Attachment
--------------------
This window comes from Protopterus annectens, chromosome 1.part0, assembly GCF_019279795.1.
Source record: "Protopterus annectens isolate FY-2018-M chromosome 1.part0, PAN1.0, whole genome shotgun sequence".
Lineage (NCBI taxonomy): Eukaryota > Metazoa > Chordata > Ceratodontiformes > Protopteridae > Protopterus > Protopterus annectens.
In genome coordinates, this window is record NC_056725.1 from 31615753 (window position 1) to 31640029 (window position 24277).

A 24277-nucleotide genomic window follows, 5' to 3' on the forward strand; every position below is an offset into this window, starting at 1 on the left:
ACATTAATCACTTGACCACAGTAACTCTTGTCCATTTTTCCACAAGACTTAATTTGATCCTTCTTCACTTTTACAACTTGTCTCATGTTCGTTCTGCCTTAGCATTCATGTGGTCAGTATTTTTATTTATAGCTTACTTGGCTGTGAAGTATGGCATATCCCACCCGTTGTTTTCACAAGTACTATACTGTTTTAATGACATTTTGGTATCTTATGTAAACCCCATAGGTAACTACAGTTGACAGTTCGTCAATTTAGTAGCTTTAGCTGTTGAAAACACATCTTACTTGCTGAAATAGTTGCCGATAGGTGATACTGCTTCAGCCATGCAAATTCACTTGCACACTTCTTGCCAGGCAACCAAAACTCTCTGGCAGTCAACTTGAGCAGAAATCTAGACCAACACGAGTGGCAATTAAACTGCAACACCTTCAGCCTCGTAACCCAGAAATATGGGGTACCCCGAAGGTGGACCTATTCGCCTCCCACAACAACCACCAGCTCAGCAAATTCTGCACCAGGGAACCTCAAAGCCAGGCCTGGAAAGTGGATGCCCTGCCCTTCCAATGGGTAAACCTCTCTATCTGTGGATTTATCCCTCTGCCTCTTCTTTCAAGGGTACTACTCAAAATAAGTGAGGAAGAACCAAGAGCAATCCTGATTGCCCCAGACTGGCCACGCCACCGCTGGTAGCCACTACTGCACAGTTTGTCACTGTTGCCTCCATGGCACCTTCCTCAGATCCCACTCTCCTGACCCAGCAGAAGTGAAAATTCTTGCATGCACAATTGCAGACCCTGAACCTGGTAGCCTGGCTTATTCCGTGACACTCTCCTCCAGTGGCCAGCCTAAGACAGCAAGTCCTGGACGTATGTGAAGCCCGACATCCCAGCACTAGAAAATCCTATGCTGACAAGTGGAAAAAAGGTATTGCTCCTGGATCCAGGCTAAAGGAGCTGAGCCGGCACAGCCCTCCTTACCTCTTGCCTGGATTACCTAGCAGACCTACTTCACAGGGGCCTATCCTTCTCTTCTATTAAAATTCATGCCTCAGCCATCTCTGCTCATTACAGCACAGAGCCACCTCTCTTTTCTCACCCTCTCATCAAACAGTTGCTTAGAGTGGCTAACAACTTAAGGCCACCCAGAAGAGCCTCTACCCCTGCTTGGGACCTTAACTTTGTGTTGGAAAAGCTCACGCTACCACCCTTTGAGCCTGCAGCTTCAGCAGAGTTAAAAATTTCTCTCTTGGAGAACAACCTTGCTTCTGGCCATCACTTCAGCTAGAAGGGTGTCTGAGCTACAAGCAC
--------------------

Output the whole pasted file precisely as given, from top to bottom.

This window comes from Protopterus annectens, chromosome 1.part0, assembly GCF_019279795.1.
Source record: "Protopterus annectens isolate FY-2018-M chromosome 1.part0, PAN1.0, whole genome shotgun sequence".
Lineage (NCBI taxonomy): Eukaryota > Metazoa > Chordata > Ceratodontiformes > Protopteridae > Protopterus > Protopterus annectens.
In genome coordinates, this window is record NC_056725.1 from 31615753 (window position 1) to 31640029 (window position 24277).

A 24277-nucleotide genomic window follows, 5' to 3' on the forward strand; every position below is an offset into this window, starting at 1 on the left:
ACATTAATCACTTGACCACAGTAACTCTTGTCCATTTTTCCACAAGACTTAATTTGATCCTTCTTCACTTTTACAACTTGTCTCATGTTCGTTCTGCCTTAGCATTCATGTGGTCAGTATTTTTATTTATAGCTTACTTGGCTGTGAAGTATGGCATATCCCACCCGTTGTTTTCACAAGTACTATACTGTTTTAATGACATTTTGGTATCTTATGTAAACCCCATAGGTAACTACAGTTGACAGTTCGTCAATTTAGTAGCTTTAGCTGTTGAAAACACATCTTACTTGCTGAAATAGTTGCCGATAGGTGATACTGCTTCAGCCATGCAAATTCACTTGCACACTTCTTGCCAGGCAACCAAAACTCTCTGGCAGTCAACTTGAGCAGAAATCTAGACCAACACGAGTGGCAATTAAACTGCAACACCTTCAGCCTCGTAACCCAGAAATATGGGGTACCCCGAAGGTGGACCTATTCGCCTCCCACAACAACCACCAGCTCAGCAAATTCTGCACCAGGGAACCTCAAAGCCAGGCCTGGAAAGTGGATGCCCTGCCCTTCCAATGGGTAAACCTCTCTATCTGTGGATTTATCCCTCTGCCTCTTCTTTCAAGGGTACTACTCAAAATAAGTGAGGAAGAACCAAGAGCAATCCTGATTGCCCCAGACTGGCCACGCCACCGCTGGTAGCCACTACTGCACAGTTTGTCACTGTTGCCTCCATGGCACCTTCCTCAGATCCCACTCTCCTGACCCAGCAGAAGTGAAAATTCTTGCATGCACAATTGCAGACCCTGAACCTGGTAGCCTGGCTTATTCCGTGACACTCTCCTCCAGTGGCCAGCCTAAGACAGCAAGTCCTGGACGTATGTGAAGCCCGACATCCCAGCACTAGAAAATCCTATGCTGACAAGTGGAAAAAAGGTATTGCTCCTGGATCCAGGCTAAAGGAGCTGAGCCGGCACAGCCCTCCTTACCTCTTGCCTGGATTACCTAGCAGACCTACTTCACAGGGGCCTATCCTTCTCTTCTATTAAAATTCATGCCTCAGCCATCTCTGCTCATTACAGCACAGAGCCACCTCTCTTTTCTCACCCTCTCATCAAACAGTTGCTTAGAGTGGCTAACAACTTAAGGCCACCCAGAAGAGCCTCTACCCCTGCTTGGGACCTTAACTTTGTGTTGGAAAAGCTCACGCTACCACCCTTTGAGCCTGCAGCTTCAGCAGAGTTAAAAATTTCTCTCTTGGAGAACAACCTTGCTTCTGGCCATCACTTCAGCTAGAAGGGTGTCTGAGCTACAAGCAC